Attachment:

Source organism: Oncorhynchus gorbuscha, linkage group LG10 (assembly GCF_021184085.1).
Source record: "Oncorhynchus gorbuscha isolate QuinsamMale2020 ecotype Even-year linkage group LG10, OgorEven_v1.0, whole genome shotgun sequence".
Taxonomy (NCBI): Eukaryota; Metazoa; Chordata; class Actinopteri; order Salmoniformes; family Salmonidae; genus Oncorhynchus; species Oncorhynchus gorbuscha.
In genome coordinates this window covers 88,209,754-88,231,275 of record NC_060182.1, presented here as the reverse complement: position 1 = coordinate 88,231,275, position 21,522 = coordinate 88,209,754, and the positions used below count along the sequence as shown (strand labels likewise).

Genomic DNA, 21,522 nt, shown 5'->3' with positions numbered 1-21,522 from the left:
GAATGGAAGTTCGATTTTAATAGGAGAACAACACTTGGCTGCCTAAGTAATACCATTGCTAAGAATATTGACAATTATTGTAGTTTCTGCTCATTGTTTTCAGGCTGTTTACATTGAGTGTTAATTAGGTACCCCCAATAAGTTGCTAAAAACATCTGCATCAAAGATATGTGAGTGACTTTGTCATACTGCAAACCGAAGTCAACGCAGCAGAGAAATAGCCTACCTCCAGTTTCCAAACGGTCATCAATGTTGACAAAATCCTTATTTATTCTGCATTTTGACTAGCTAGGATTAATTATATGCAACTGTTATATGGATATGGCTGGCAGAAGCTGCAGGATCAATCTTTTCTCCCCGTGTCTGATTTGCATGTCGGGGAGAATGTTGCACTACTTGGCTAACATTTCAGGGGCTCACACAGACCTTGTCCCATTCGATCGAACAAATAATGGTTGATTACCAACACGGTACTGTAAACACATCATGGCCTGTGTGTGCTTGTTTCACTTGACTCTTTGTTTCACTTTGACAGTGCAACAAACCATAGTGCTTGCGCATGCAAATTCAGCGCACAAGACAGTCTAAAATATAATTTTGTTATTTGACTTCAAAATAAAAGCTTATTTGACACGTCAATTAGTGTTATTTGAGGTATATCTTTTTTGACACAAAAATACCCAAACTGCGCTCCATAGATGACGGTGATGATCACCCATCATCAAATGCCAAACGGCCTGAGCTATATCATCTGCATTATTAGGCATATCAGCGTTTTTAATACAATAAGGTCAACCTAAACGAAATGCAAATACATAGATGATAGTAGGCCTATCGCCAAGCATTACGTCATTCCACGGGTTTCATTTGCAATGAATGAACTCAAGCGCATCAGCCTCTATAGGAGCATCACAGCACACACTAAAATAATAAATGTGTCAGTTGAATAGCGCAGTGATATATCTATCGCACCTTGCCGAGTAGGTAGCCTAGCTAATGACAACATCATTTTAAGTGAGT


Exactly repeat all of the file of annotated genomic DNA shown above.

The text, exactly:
Source organism: Oncorhynchus gorbuscha, linkage group LG10 (assembly GCF_021184085.1).
Source record: "Oncorhynchus gorbuscha isolate QuinsamMale2020 ecotype Even-year linkage group LG10, OgorEven_v1.0, whole genome shotgun sequence".
Taxonomy (NCBI): Eukaryota; Metazoa; Chordata; class Actinopteri; order Salmoniformes; family Salmonidae; genus Oncorhynchus; species Oncorhynchus gorbuscha.
In genome coordinates this window covers 88,209,754-88,231,275 of record NC_060182.1, presented here as the reverse complement: position 1 = coordinate 88,231,275, position 21,522 = coordinate 88,209,754, and the positions used below count along the sequence as shown (strand labels likewise).

Genomic DNA, 21,522 nt, shown 5'->3' with positions numbered 1-21,522 from the left:
GAATGGAAGTTCGATTTTAATAGGAGAACAACACTTGGCTGCCTAAGTAATACCATTGCTAAGAATATTGACAATTATTGTAGTTTCTGCTCATTGTTTTCAGGCTGTTTACATTGAGTGTTAATTAGGTACCCCCAATAAGTTGCTAAAAACATCTGCATCAAAGATATGTGAGTGACTTTGTCATACTGCAAACCGAAGTCAACGCAGCAGAGAAATAGCCTACCTCCAGTTTCCAAACGGTCATCAATGTTGACAAAATCCTTATTTATTCTGCATTTTGACTAGCTAGGATTAATTATATGCAACTGTTATATGGATATGGCTGGCAGAAGCTGCAGGATCAATCTTTTCTCCCCGTGTCTGATTTGCATGTCGGGGAGAATGTTGCACTACTTGGCTAACATTTCAGGGGCTCACACAGACCTTGTCCCATTCGATCGAACAAATAATGGTTGATTACCAACACGGTACTGTAAACACATCATGGCCTGTGTGTGCTTGTTTCACTTGACTCTTTGTTTCACTTTGACAGTGCAACAAACCATAGTGCTTGCGCATGCAAATTCAGCGCACAAGACAGTCTAAAATATAATTTTGTTATTTGACTTCAAAATAAAAGCTTATTTGACACGTCAATTAGTGTTATTTGAGGTATATCTTTTTTGACACAAAAATACCCAAACTGCGCTCCATAGATGACGGTGATGATCACCCATCATCAAATGCCAAACGGCCTGAGCTATATCATCTGCATTATTAGGCATATCAGCGTTTTTAATACAATAAGGTCAACCTAAACGAAATGCAAATACATAGATGATAGTAGGCCTATCGCCAAGCATTACGTCATTCCACGGGTTTCATTTGCAATGAATGAACTCAAGCGCATCAGCCTCTATAGGAGCATCACAGCACACACTAAAATAATAAATGTGTCAGTTGAATAGCGCAGTGATATATCTATCGCACCTTGCCGAGTAGGTAGCCTAGCTAATGACAACATCATTTTAAGTGAGT